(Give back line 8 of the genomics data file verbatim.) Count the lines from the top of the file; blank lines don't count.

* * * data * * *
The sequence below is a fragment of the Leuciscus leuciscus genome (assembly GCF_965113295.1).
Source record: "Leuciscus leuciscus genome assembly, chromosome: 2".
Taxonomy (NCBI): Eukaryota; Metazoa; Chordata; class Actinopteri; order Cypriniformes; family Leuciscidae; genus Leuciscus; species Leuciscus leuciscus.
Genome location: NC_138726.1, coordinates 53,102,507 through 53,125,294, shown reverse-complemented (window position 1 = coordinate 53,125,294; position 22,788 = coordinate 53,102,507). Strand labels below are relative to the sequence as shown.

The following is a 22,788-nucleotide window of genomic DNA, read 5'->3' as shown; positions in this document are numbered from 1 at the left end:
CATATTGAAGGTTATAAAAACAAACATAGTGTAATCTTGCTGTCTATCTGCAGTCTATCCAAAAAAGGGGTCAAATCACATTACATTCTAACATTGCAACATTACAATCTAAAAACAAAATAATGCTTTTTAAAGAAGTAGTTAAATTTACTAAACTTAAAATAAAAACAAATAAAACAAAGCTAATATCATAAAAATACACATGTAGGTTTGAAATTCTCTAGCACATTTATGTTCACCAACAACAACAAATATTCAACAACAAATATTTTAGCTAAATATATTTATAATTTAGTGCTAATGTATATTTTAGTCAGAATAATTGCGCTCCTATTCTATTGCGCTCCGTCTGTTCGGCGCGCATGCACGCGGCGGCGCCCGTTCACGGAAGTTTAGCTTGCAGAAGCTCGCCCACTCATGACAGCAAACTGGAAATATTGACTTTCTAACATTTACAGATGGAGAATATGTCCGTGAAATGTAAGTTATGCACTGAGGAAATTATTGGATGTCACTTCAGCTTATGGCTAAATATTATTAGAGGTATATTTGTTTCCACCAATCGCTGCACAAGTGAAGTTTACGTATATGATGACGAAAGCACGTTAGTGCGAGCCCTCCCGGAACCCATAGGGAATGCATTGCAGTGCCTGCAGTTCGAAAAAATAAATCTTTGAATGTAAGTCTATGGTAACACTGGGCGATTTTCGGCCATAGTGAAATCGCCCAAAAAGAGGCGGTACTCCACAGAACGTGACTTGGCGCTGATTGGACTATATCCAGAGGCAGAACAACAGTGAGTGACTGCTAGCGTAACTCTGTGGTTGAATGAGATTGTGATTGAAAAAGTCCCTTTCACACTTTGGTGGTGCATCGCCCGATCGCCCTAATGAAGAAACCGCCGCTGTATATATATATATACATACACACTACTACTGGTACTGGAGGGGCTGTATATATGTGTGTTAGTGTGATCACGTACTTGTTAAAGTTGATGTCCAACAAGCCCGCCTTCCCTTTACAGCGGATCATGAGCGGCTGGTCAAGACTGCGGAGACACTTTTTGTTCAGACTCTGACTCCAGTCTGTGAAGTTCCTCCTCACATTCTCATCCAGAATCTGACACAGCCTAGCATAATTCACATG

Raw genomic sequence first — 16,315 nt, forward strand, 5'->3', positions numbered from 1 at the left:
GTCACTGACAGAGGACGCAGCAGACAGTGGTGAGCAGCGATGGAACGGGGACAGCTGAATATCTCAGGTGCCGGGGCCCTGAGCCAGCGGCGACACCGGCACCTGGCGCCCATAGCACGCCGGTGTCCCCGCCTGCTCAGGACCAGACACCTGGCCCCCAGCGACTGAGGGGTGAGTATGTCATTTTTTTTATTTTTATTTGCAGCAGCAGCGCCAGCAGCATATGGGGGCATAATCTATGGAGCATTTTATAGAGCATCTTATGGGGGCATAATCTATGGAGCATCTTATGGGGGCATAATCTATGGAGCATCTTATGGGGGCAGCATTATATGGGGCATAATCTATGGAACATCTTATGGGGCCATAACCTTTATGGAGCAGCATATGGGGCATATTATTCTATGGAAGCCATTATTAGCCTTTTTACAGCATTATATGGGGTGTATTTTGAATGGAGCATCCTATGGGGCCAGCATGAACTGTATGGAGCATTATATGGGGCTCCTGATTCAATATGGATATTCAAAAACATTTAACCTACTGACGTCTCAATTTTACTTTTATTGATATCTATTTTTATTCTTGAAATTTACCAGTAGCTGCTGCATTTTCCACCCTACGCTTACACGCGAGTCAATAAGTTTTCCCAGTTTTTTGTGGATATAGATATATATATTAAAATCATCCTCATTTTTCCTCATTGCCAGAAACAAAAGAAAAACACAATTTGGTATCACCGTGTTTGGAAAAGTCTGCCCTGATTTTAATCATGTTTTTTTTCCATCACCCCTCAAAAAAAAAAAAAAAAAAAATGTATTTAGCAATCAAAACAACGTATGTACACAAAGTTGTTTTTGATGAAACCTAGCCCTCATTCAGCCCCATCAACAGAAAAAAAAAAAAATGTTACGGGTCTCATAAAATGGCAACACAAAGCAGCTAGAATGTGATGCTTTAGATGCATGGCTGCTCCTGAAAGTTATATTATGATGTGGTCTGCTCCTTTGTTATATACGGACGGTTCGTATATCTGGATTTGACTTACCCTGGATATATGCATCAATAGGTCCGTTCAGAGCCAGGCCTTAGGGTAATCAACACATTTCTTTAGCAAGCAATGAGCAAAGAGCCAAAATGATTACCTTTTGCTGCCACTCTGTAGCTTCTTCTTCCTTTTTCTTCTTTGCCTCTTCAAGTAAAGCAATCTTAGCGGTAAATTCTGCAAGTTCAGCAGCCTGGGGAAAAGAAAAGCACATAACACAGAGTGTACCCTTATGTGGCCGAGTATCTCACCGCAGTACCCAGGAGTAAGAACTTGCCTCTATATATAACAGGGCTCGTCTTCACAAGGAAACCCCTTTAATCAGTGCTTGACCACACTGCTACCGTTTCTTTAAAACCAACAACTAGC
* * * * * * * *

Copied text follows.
GTCACTGACAGAGGACGCAGCAGACAGTGGTGAGCAGCGATGGAACGGGGACAGCTGAATATCTCAGGTGCCGGGGCCCTGAGCCAGCGGCGACACCGGCACCTGGCGCCCATAGCACGCCGGTGTCCCCGCCTGCTCAGGACCAGACACCTGGCCCCCAGCGACTGAGGGGTGAGTATGTCATTTTTTTTATTTTTATTTGCAGCAGCAGCGCCAGCAGCATATGGGGGCATAATCTATGGAGCATTTTATAGAGCATCTTATGGGGGCATAATCTATGGAGCATCTTATGGGGGCATAATCTATGGAGCATCTTATGGGGGCAGCATTATATGGGGCATAATCTATGGAACATCTTATGGGGCCATAACCTTTATGGAGCAGCATATGGGGCATATTATTCTATGGAAGCCATTATTAGCCTTTTTACAGCATTATATGGGGTGTATTTTGAATGGAGCATCCTATGGGGCCAGCATGAACTGTATGGAGCATTATATGGGGCTCCTGATTCAATATGGATATTCAAAAACATTTAACCTACTGACGTCTCAATTTTACTTTTATTGATATCTATTTTTATTCTTGAAATTTACCAGTAGCTGCTGCATTTTCCACCCTACGCTTACACGCGAGTCAATAAGTTTTCCCAGTTTTTTGTGGATATAGATATATATATTAAAATCATCCTCATTTTTCCTCATTGCCAGAAACAAAAGAAAAACACAATTTGGTATCACCGTGTTTGGAAAAGTCTGCCCTGATTTTAATCATGTTTTTTTTCCATCACCCCTCAAAAAAAAAAAAAAAAAAAATGTATTTAGCAATCAAAACAACGTATGTACACAAAGTTGTTTTTGATGAAACCTAGCCCTCATTCAGCCCCATCAACAGAAAAAAAAAAAAATGTTACGGGTCTCATAAAATGGCAACACAAAGCAGCTAGAATGTGATGCTTTAGATGCATGGCTGCTCCTGAAAGTTATATTATGATGTGGTCTGCTCCTTTGTTATATACGGACGGTTCGTATATCTGGATTTGACTTACCCTGGATATATGCATCAATAGGTCCGTTCAGAGCCAGGCCTTAGGGTAATCAACACATTTCTTTAGCAAGCAATGAGCAAAGAGCCAAAATGATTACCTTTTGCTGCCACTCTGTAGCTTCTTCTTCCTTTTTCTTCTTTGCCTCTTCAAGTAAAGCAATCTTAGCGGTAAATTCTGCAAGTTCAGCAGCCTGGGGAAAAGAAAAGCACATAACACAGAGTGTACCCTTATGTGGCCGAGTATCTCACCGCAGTACCCAGGAGTAAGAACTTGCCTCTATATATAACAGGGCTCGTCTTCACAAGGAAACCCCTTTAATCAGTGCTTGACCACACTGCTACCGTTTCTTTAAAACCAACAACTAGC